Gallo Pinto - Recipe

gallo pinto Gallo Pinto is Costa Ricas's essence. Eaten for breakfast it fills one up well until noon. If you have a hard day's work or a long hike before you this is just the thing. "Gallo Pinto" means speckled rooster and refers to the colour of the rice and beans.


  • 3 cups cooked rice
  • 2 cups cooked black beans
  • 1/2 onion, chopped
  • garlic
  • 1 tablespoon green or red pepper
  • 1-2 tablespoons coriander
  • oil
  • 3 tablespoons Lizano "Salsa Ingles" (only available in Central America)
  • alternative: 1 tablespoon worcester sauce


Sear onions with the garlic at middle heat. Add beans and cook for 3 more minutes. Add coriander and salsa lizano (or worcester sauce) and stir well. Gallo Pinto is usually served with natilla (sort of a sour cream). Our gourmet Franck serves it with queso crema, which is a kind of cream cheese. Philadelphia spread is a good substitute.


: 30 Min - if the beans have already been cooked that is...

Cooking Time:

Difficulty: very easy



Gallo pinto is a central part of Costa Rican food culture. It contains rice and beans, which are the side to almost any local dish. Gallo Pinto was "invented" by using the leftovers from the day before: the "casado" - which used to be separate - becomes a "gallo pinto" when it is all fried together the next morning. Consider that the beans have to lay in water for an entire day before they can be cooked. Cooking them takes another 2-3 hours. Hence the custom to cook plenty in the evening and reuse it in the morning. Of course, Costa Ricans drink coffee along with the pinto.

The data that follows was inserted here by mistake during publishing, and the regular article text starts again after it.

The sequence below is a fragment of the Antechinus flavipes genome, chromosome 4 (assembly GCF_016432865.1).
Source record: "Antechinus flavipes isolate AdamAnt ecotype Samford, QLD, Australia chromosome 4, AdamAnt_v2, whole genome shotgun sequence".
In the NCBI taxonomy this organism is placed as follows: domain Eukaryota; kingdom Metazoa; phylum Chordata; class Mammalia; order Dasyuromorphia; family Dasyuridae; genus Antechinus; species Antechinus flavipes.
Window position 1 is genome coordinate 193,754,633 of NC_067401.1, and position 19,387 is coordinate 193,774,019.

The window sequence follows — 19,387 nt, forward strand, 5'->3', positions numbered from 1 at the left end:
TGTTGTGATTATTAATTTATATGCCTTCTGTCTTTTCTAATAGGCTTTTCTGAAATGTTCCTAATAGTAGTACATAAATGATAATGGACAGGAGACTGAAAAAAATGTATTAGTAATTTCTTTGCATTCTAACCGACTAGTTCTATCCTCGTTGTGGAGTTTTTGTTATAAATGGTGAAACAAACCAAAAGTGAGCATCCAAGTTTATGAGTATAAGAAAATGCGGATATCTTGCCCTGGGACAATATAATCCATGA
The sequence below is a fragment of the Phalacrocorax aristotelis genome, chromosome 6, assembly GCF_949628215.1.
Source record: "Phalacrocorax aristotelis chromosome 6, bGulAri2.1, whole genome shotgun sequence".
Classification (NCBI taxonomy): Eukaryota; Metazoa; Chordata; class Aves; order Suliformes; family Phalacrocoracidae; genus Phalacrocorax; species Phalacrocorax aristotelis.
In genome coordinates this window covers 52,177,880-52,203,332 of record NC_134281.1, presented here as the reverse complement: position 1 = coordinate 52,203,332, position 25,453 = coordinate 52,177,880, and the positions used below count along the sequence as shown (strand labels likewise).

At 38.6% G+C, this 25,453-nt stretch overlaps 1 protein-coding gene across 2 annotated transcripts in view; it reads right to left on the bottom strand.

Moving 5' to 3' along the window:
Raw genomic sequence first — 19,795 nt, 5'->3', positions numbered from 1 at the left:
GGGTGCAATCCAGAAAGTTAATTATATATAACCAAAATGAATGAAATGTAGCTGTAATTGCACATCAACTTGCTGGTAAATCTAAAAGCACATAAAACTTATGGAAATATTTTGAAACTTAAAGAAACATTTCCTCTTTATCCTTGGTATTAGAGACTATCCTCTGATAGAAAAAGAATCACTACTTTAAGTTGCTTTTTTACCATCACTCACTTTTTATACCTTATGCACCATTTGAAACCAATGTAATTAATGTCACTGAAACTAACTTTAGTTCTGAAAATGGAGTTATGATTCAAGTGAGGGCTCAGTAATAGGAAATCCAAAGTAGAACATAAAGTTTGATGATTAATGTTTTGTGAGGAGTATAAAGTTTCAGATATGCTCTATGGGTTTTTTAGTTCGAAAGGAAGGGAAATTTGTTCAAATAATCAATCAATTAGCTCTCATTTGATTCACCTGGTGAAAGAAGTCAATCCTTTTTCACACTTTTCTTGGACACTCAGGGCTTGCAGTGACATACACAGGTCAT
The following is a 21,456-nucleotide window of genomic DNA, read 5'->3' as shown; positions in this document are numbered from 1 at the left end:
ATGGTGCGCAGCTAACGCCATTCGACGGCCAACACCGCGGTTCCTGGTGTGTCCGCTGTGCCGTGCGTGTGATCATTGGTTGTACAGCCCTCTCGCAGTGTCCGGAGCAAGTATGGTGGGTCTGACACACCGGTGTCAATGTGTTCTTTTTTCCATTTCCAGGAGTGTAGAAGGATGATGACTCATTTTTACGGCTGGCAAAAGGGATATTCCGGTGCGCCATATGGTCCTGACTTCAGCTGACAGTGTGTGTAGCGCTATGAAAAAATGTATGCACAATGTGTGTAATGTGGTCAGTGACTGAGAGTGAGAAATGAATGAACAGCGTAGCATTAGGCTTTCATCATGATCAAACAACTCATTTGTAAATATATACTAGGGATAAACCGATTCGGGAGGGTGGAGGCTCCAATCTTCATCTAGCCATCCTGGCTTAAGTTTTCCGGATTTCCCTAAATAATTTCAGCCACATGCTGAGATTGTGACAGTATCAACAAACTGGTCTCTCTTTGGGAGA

Even though Gallo Pinto consists of Rice and Beans it is not to be confounded with the Caribbean dish "Rice and Beans".

So the basics are these:

  • Evening: rice and beans are served separate in the "casado" (despite its name, which means "married")
  • Morning: "gallo pinto", i.e. mixed rice and beans


> Find more Costa Rican Recipes here